California Congresswoman Fighting For Legislation That Could Have Prevented Husband's Death

A California Congressman is fighting for research that could have prevented her husband's death.

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Doris Matsui

Throughout the long political career of her husband, who served 14 consecutive terms as a California congressman, Doris Matsui donned increasingly more important hats: housewife, socialite, Clinton campaign volunteer, then public liason in the White House.

And when Bob Matsui died in 2005 just days after he entered the hospital with pneumonia, Doris took on that role too—replacing her husband as the representative for California's 5th congressional district.

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Bob Matsui's pneumonia was a complication from Myelodysplastic syndrome, a stem cell disorder that is rare, not very well understood and affects 12,000-15,000 people a year, according to the MDS-focused foundation AAMDS.

Rep. Matsui tells Whispers she thinks she can work with Congress to change that, and that she is renewing her push for legislation around increased MDS research. In 2010, Matsui co-authored the reauthorization of the Stem Cell Research and Therapeutic Act, which extended funding for programs that provide through 2015.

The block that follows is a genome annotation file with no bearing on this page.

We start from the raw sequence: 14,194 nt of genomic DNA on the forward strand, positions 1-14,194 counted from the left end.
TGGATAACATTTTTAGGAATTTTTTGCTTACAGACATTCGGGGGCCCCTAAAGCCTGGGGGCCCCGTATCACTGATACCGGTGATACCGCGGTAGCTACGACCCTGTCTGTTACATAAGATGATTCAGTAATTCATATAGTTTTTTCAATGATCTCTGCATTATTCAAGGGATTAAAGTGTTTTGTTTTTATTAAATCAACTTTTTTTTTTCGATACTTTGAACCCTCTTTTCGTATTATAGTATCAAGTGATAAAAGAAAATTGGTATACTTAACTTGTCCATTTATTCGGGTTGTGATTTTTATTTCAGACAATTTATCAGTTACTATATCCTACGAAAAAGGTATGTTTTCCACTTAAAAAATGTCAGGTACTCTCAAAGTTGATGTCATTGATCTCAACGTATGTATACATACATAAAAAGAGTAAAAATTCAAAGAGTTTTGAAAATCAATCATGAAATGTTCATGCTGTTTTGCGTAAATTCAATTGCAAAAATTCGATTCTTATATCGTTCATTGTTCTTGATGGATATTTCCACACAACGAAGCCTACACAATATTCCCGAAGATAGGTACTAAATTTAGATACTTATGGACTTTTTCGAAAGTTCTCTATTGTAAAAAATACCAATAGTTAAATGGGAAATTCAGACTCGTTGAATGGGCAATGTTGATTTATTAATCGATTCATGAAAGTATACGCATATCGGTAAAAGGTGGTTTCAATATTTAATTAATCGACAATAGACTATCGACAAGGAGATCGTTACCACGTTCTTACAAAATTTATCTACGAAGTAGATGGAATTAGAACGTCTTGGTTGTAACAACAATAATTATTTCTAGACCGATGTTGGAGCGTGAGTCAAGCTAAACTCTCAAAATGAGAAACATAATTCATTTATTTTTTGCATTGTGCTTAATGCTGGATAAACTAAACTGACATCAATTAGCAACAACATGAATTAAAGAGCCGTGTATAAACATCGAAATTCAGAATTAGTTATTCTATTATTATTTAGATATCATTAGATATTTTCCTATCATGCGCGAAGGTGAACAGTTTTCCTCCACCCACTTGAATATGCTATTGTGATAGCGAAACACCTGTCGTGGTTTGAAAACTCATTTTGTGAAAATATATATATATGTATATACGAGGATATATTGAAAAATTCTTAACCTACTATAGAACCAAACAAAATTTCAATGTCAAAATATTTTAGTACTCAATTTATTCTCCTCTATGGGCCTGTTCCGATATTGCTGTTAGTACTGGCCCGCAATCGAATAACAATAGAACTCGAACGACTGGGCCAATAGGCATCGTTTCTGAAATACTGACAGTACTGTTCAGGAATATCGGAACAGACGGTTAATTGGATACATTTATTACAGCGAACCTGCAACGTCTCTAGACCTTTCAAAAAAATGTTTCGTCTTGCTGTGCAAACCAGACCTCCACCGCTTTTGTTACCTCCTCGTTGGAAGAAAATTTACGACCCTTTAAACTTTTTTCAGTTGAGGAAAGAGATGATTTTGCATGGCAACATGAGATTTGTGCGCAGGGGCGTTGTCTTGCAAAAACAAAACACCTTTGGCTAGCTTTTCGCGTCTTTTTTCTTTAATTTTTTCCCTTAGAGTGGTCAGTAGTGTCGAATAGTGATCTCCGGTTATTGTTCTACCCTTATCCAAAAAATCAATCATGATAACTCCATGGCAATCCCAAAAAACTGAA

With new attention on MDS— ABC anchor Robin Roberts recently announced she has the disease, and filmmaker Nora Ephron suffered from it, too—Matsui's renewed efforts may be well-received.

On Wednesday, the congresswoman is meeting in Washington with a group of people suffering from the disease to hear their stories.

"We don't have a handle on how many people are affected by the disease, or what exactly causes it," Matsui told Whispers. "There must be something we can do."

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  • Elizabeth Flock is a staff writer for U.S. News & World Report. You can contact her at or follow her on Twitter and Facebook.